In Tanizaki Junichiro’s “The Gourmet Club,” is about a club that consists of five members, who go to places to try new kinds of fine food, different from all the same old Japanese food. The group’s search for new and fine cuisine all began from Count G., president of the Gourmet Club. Count encounters a new food experience that later gives him ideas to create his own kind of interesting dishes. In “The Gourmet Club,” Tanizaki uses food as a source of a new discovery and synesthesia to dramatize the idea of exoticism through Count’s encounter with a Chinese club in Japan and the banquet meals he holds for the club members.
Food is used as triggering one’s senses, which can lead someone to find something new, like Count. It is evident through Count’s encounter with the Chechiang Hall. Count discovers a Chinese club in Japan, the “three-story wooden house in Western style…he stood beneath the balcony listening to the sound of the violin, its eerie melody stimulated his appetite, just as if it had been the smell of food cooking” (109). Before, the sound of music triggered Count’s sense of hearing to discover a place he has never seen. Knowing that the Chechiang Hall consists of real authentic Chinese food, Count tries to find ways of consuming the authentic food. However, it is impossible because of a physical barrier of locked doors and closed windows, representing the idea of exoticism: how geographically China and Japan are far-off. Despite Count’s strong desire for the Chinese food, the locked doors and closed windows echo how his fantasy for consuming the authentic food is still far from what he desires. Yet, Count’s unending efforts for the desire of Chinese food represent the extremity of achieving his goal of trying the food. When he sees the Chinese meals, he is triggered by the visual aesthetics of the empty dishes because of the satisfaction he sees on the people’s faces, illustrating how good the food is. Eventually, Count enters and explores the special Chinese meals he sees at the Chechiang Province.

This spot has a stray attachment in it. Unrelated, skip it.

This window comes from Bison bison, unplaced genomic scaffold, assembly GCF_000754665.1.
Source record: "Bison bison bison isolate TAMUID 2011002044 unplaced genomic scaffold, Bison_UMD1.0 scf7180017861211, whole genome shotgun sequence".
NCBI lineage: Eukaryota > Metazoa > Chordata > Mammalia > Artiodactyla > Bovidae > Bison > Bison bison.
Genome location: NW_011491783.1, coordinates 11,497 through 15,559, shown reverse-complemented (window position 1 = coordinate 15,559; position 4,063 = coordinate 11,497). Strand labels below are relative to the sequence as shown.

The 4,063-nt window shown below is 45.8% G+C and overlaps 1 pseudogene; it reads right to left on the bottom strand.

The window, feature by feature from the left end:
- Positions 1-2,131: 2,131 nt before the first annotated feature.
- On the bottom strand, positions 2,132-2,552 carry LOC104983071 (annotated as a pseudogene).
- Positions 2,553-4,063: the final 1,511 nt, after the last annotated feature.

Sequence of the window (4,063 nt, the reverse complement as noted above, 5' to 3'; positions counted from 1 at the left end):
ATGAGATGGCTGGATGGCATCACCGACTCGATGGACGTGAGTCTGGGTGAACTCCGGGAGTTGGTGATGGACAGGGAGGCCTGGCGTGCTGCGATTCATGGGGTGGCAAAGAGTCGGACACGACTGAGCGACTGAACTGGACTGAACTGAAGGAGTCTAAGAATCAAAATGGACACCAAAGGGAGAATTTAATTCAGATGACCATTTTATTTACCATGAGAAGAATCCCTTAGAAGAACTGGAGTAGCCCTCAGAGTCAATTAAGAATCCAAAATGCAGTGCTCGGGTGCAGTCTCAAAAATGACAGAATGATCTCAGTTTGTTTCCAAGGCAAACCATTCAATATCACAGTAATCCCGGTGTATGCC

After Count’s encounter with the Chechiang Province, Count prepares exotic dishes at The Gourmet Club banquet for the members. When the members try the dishes, their senses of tastes are triggered when they consume the Chicken Gruel with Shark’s Fins, realizing that the belching is the satisfying mark of the dish. Count tells them to see the new perspective of a fine cuisine. Count tells his members that the food was made from “Gastronomical magic!…they had to taste it with their eyes, their noses, their ears, and at times with their skin” (131). Although the meals Count prepares are mostly Chinese dishes, there is a barrier in which the taste of the Chinese food Count made can be different from the authentic Chinese food. Count’s ambiguous answer to the members about the recipe, illustrates exoticism, leaving his members far off in their imagination.
Overall, food plays a big part in “The Gourmet Club,” as the members, or gastronomers, are able to explore for unique fine foods in Japan. Between Count’s and the member’s discovery of authentic Chinese food in Japan, illustrates the geographical and traditional barrier between Japan and China. Yet, the role of food exaggerates the idea of exoticism, triggering synesthesia and finding a something new.